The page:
Fig. 1: Design and implementation of MATRIEX imaging. | Light: Science & Applications

Fig. 1: Design and implementation of MATRIEX imaging.

From: MATRIEX imaging: multiarea two-photon real-time in vivo explorer

Fig. 1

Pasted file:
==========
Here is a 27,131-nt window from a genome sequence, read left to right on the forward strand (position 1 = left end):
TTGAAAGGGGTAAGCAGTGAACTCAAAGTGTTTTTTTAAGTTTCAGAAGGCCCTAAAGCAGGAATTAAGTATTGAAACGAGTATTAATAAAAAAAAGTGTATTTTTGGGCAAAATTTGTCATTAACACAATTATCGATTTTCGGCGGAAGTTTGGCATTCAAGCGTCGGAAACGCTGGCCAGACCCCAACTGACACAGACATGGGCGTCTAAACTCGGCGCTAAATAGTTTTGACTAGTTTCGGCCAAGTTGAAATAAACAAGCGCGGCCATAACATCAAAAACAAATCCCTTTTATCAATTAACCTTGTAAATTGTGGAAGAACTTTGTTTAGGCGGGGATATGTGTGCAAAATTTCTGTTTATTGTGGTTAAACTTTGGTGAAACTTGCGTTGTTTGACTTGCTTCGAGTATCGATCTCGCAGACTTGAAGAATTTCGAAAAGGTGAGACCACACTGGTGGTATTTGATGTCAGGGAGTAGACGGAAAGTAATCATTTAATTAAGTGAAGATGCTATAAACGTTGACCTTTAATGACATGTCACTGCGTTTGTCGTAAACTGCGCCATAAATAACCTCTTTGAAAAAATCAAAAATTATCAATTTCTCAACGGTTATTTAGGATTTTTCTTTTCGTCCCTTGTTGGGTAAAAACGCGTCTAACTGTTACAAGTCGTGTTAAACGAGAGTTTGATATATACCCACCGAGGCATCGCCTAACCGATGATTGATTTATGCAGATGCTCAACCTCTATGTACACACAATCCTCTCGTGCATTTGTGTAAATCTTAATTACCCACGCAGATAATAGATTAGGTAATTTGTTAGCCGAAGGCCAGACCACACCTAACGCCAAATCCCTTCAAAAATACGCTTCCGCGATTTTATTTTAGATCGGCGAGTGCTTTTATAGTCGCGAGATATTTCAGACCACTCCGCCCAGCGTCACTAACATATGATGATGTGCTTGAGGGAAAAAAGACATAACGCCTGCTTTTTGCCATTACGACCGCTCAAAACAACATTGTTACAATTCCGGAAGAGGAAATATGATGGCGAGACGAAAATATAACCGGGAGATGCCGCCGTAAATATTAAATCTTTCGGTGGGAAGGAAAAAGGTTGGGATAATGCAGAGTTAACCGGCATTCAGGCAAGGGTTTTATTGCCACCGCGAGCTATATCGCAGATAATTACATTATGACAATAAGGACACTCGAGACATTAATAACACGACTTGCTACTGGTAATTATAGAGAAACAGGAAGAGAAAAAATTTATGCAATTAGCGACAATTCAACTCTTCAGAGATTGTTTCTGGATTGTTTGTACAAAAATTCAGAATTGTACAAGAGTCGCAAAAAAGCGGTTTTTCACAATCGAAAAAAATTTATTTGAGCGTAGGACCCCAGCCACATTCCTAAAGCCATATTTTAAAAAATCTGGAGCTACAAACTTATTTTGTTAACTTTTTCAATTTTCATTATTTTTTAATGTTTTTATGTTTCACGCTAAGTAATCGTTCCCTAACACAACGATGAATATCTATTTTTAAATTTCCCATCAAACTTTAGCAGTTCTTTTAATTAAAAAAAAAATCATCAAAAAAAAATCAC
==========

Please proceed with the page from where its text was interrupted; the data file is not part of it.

a Experimental diagram of the MATRIEX imaging system. The two round 3D objects in the lower-left corner are the top and bottom views of the mouse head chamber used for in vivo imaging. (Ti:Sa): Ti:Sapphire ultrafast pulsing laser; PC: Pockels cell; BE: beam expander; SM1 and SM2: xy scanning mirrors; SL: scan lens; TL: tube lens; DM: dichroic mirror; CL: collection lens; PMT: photomultiplier tube; DO: dry objective; MOs: miniaturized objectives. b Photograph showing an oblique overview of the actual MATRIEX imaging system. c The photograph in the upper image shows a zoomed in view of the three MOs attached to the manipulating bars over the head chamber; the lower photograph was taken directly above the MOs with a smartphone camera. All MOs used in this figure are of the same model: ‘standard version’ (see Table 1). d, e Illustrations of the two-stage magnification and multiaxis coupling. The square images are actual two-photon images taken of 20-μm beads. Each red circle indicates one FOV. The model of DO used in panels d-f is the Olympus MPlan ×4/0.1, and all MOs in this figure are of the same customized model (‘Standard version’, see Table 1). f Illustration showing the absence of inter-FOV crosstalk under adjacent MOs. The images were taken on a uniform fluorescent plate. The red circles indicate the areas of analysis used to compare the image contrast between two conditions; the left-side condition shows the fluorescent plate under both MOs, and the right-side condition shows the fluorescence plate under only one MO. g Testing the optical resolution of the compound assembly with 0.51-μm beads. Curves: Gaussian fittings of raw data points. The on-axis or off-axis fluorescence intensity profiles were measured when the axis of the MO was aligned with the axis of the DO or apart from the axis of the DO (2 mm for the DO of ×4 or ×5, 3 mm for the DO of ×2.5, and 4 mm for the DO of ×2), respectively. See Table 2 for a summary of the measurements.

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